I did something yesterday that I typically try very hard not to do — I vented to other people. In the past, my journal was my sounding board when I was feeling blue, but now that I’ve put away (at least for awhile) my journal, I vented here instead. It wasn’t easy; in fact, it was downright scary.
What would anyone stopping by think? Would they consider me horrible for whining publicly? Would they never return? Hours after I hit “publish”, I these questions still ran through my head, and more than once I almost deleted the post. I’m glad I didn’t, though. I remember how alone I felt in the first two years after my husband passed away; even though I knew there were other widows “out there”, nobody I knew, nobody I talked to had been in my shoes, and I felt so alone in everything I was feeling. So if even one person finds yesterday’s post and is comforted even a bit by the fact that another person feels the way they do . . . well, that would be absolutely wonderful.
I wish I could say that while I slept last night, the various situations I vented about magically resolved themselves, causing me to wake up to a grand and glorious day in which not a negative thing could be found. But I can’t. Instead, I woke up today, kicked myself in the pants, and resolved to do what I could to set at least some things right. Yesterday, I vented about the crummy stuff going on in my life; today I’m going to share with you my personal tested-and-proven method for getting over the blues, the very method I employed this morning.
First, I begin implementing tried and true strategies for lifting myself out of the doldrums. I pray. I turn on uplifting music, I very intentionally add at least a few items to my gratitude journal. Sometimes I take a walk or watch an episode of a favorite television program that makes me laugh. Sometimes I lay down and cuddle with my dog or fix myself a cup of hot tea and read a chapter or two of a favorite book.
Then I take stock and determine what the problems are. For me, taking stock is best done through writing. Sometimes I journal, other times I just list items in a concise — even blunt — list. The practice, not the specifics of the form is what’s important. I didn’t have to take stock this morning; I’d already done that when I wrote yesterday’s blog entry, but I did go back and read again what I had written.
I next consider which, if any, of the items are within my control, even if only to a small degree, and I brainstorm things I can do to change each of those items. The key word here is “brainstorm”; in other words, I jot down all the ideas that pop into my head without censoring them. One of the items on yesterday’s list was, for example, that I miss my son; when I brainstormed this morning, I wrote down “quit my job and move to Texas”. Of course, I’m not going to quit my very good job and move to Texas. BUT because I didn’t dismiss it out of hand and actually articulated it, I had some internal dialogue (“I’m not going to quit my job. But is there an in-between measure — something that’s not so drastic but is a mid-way point? Hmmm . . .”). And that internal dialogue led to a few more ideas that are more doable.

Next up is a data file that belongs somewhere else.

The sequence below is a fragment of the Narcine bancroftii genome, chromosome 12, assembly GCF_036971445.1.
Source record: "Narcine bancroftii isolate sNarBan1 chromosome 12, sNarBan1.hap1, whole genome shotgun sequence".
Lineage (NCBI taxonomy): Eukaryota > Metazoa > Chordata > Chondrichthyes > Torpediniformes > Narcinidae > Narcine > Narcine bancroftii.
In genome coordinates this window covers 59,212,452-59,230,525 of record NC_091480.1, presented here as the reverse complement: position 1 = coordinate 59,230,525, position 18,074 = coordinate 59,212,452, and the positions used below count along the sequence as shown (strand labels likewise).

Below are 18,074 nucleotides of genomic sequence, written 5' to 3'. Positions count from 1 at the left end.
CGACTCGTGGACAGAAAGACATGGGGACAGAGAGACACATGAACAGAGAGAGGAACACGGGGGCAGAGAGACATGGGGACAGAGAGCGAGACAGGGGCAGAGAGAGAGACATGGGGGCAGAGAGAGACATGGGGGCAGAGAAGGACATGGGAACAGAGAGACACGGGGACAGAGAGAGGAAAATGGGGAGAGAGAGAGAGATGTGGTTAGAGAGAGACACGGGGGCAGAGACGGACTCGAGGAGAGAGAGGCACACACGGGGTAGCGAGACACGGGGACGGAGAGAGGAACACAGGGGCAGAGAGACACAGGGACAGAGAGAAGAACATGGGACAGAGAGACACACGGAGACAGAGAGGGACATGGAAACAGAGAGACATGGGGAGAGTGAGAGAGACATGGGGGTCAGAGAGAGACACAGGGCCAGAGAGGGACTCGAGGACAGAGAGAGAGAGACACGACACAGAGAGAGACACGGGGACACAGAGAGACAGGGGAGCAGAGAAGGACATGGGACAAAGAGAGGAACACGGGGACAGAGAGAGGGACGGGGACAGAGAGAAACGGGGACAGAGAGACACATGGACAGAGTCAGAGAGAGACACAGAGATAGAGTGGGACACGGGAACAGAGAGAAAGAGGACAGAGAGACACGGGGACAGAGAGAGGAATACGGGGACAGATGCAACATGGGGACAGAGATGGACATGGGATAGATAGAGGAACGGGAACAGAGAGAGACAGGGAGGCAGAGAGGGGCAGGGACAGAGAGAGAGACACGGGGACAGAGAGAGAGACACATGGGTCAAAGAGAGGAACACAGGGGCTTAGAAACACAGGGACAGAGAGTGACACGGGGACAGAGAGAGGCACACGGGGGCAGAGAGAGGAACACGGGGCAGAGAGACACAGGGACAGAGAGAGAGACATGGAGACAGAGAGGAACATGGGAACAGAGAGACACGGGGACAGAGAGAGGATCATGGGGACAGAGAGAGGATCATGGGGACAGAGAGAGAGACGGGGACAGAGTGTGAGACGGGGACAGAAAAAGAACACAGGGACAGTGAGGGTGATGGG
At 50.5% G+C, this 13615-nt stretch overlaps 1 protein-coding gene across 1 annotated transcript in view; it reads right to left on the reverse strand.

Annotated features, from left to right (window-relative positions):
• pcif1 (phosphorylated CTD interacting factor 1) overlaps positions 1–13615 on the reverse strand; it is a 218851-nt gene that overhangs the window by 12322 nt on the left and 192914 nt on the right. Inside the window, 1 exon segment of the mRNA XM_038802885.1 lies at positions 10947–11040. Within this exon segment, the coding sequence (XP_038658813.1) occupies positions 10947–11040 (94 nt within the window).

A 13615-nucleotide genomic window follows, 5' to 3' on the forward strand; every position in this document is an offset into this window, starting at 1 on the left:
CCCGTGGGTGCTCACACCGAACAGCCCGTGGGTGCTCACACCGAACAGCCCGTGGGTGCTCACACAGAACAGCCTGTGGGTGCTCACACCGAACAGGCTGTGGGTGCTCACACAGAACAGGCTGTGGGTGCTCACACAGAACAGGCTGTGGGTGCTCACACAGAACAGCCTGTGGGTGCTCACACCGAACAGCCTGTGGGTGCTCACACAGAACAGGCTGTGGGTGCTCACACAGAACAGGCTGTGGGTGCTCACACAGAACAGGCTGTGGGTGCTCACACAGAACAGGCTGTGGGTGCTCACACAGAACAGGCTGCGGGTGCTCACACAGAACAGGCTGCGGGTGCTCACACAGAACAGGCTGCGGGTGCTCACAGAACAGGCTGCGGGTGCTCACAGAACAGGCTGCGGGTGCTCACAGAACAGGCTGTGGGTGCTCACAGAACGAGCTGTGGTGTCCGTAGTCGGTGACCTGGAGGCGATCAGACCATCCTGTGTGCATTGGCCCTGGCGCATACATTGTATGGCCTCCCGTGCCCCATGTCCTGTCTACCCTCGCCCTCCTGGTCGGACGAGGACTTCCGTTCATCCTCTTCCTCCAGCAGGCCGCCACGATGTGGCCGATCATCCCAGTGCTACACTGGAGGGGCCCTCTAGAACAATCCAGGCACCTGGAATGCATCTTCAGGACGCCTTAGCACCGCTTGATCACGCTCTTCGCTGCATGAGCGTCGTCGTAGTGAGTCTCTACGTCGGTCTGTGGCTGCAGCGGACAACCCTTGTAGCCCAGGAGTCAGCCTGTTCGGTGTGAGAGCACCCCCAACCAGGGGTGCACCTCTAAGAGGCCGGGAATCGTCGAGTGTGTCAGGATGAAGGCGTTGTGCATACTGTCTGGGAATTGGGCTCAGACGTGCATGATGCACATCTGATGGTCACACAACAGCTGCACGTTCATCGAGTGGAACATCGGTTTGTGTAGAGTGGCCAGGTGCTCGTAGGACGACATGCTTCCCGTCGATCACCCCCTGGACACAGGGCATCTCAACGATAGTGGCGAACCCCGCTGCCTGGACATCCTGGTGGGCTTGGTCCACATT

It’s finally time to implement at least some of those more-doable strategies. This morning, for example, I visited a local gym, discussed my fitness goals with a personal trainer, and signed up for a very basic gym membership that is (at $10 a month) well within my budget. He looked at the list of exercises I had put together, made a few suggestions, and shared with me that while my goals are reasonable, it’s going to take more than a few months for me to see the progress I’m looking for in my arms. Rather than feeling discouraged by that, I appreciate his honesty and feel ready to get to work. I also visited the shop where I’m taking the knitting classes and discussed the sock-class situation with one of the ladies who works there. She offered a few strategies and, after discussing how I feel with my colleague and discovering she feels the same way I do, I’ve decided (as has my colleague) to drop out of the class. Sometimes, I’ve found, it’s best not to push and pull and force a situation but instead to cut my losses and walk away — this is one of those times.
I’m implementing other strategies as well, and I feel better already. It feels good to attack the very things that were attacking me, that were making me blue. I’m not going to fix everything — I know that. But I’m addressing what I can, in the best way I can, and that’s really all I can do. And that’s enough for me; I can live with that.
How do you get past the blues and deal with life’s circumstances that are dragging you down? Please share via the comments below or email me at www.aliferedesigned.com.